Privee, has also stepped down, following Sarawak Report’s exposures of his personal involvement in managing over half a billion dollars which came into the account of another politically exposed person connected with 1MDB, the Abu Dabhi Aabar boss Khadem Al Qubasi.
As, Sarawak Report has already detailed HansPeter Brunner was particularly exposed because of his double involvement in the scandal, owing to his former position at Coutts Bank Singapore.
BSI had, in fact, according to the records available in the PetroSaudi database, originally rejected the planned transfer of US$700 million stolen from 1MDB in September 2009 into Jho Low’s own company Good Star Limited.
There were clear compliance issues troubling the BSI banking officials at that time and eventually Good Star opened its bank account at RBS Coutts in Zurich instead, despite clear compliance concerns by the staff of Coutts Zurich also.
Lawyers acting for PetroSaudi (from the London branch of White & Case) had declared in the related correspondence that Good Star was a subsidiary of their company and that this US$700 million payment was to satisfy a “loan” owed to the parent company, which 1MDB had unaccountably agreed to pay as part of the joint venture agreement.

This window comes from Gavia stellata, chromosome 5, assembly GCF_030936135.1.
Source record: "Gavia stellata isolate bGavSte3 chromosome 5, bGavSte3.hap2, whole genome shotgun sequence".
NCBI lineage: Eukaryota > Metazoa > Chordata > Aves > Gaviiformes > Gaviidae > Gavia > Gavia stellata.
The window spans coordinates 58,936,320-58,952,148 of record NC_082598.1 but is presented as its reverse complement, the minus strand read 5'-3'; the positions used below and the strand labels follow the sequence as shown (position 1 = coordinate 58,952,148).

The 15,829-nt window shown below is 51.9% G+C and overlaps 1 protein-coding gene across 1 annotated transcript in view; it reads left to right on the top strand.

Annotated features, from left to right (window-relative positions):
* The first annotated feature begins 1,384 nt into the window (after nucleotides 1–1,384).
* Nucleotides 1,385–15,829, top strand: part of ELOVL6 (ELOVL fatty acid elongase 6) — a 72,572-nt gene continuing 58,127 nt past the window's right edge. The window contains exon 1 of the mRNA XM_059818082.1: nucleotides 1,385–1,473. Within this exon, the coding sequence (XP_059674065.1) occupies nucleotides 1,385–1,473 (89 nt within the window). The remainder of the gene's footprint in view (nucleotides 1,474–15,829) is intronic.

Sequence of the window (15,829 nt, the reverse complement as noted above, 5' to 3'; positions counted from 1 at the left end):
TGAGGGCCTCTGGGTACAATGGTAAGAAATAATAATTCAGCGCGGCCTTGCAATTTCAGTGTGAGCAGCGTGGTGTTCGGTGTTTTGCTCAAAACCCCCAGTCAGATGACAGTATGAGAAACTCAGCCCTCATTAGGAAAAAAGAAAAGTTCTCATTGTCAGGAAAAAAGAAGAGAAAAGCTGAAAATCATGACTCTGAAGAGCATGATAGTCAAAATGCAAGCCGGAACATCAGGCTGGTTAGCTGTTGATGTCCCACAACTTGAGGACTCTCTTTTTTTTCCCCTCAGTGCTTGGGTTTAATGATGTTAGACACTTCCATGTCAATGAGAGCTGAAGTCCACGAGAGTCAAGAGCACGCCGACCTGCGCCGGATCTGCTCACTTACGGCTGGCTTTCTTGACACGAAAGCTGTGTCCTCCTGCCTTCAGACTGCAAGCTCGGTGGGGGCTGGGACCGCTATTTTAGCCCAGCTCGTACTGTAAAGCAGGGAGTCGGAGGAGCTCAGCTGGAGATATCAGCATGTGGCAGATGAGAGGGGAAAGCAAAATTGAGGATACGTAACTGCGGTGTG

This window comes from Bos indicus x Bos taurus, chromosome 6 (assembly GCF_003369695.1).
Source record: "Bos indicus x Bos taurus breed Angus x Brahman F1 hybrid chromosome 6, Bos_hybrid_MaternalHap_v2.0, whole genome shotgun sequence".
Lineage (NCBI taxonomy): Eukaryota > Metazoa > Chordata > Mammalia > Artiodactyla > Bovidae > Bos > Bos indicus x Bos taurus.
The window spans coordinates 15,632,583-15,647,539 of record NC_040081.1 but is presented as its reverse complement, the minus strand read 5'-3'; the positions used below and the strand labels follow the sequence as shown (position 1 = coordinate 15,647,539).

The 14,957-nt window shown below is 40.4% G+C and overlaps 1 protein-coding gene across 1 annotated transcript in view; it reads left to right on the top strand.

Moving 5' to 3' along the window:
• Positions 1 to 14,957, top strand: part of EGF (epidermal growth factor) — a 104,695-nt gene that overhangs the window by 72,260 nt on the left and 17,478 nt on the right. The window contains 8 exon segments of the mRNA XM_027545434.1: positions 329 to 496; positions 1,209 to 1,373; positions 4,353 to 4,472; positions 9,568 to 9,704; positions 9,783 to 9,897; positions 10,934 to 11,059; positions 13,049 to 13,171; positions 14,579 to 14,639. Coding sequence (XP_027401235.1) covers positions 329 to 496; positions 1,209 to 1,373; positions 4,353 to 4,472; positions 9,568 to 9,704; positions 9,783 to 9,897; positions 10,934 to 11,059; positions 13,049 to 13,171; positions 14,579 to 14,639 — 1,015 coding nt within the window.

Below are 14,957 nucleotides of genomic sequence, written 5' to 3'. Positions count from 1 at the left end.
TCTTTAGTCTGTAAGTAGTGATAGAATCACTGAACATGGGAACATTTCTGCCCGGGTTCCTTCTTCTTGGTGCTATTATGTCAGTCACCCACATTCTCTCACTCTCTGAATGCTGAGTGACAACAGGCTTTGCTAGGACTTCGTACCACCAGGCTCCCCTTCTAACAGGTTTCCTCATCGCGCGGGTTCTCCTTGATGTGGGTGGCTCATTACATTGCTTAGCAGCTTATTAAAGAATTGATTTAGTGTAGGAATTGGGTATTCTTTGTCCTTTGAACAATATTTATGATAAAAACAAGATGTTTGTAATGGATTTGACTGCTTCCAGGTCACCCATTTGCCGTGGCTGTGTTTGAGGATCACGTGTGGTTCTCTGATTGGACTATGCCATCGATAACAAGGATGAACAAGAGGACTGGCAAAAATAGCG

The lawyer leading up that team, British national Tim Buckland, subsequently quit White & Case to become a director of PetroSaudi:
From: Yong, Jonathan [mailto:[email protected]]
Sent: Wednesday, September 30, 2009 3:17 AM
To: Chia, Brian; Lim, Jo Yan
Cc: Buckland, Timothy; Broke, Philip; Reynolds, John; Rimmer, James;[email protected]; Shahrol Halmi; Casey Tang;[email protected]; KL, Filing Asst16 AAR
Subject: Funding/ Completion Instructions and Documentation
Dear Brian and Jo Yan,
Ahead of tomorrow’s funding and completion, please refer to the below points and the attached files.
(a) Account details for payment of 300,000,000 USD (to be paid into the account set up with J P Morgan (‘JPM’) in the name of 1MDB PetroSaudi Limited (the ‘JV Company’)
Pay to: Chase Manhattan Bank New York
In favour of: J.P.Morgan (suisse) SA
Reference: For further credit to account 7619400
(b) Account details for payment of 700,000,000 USD to an account in the name of PetroSaudi International Limited (Saudi)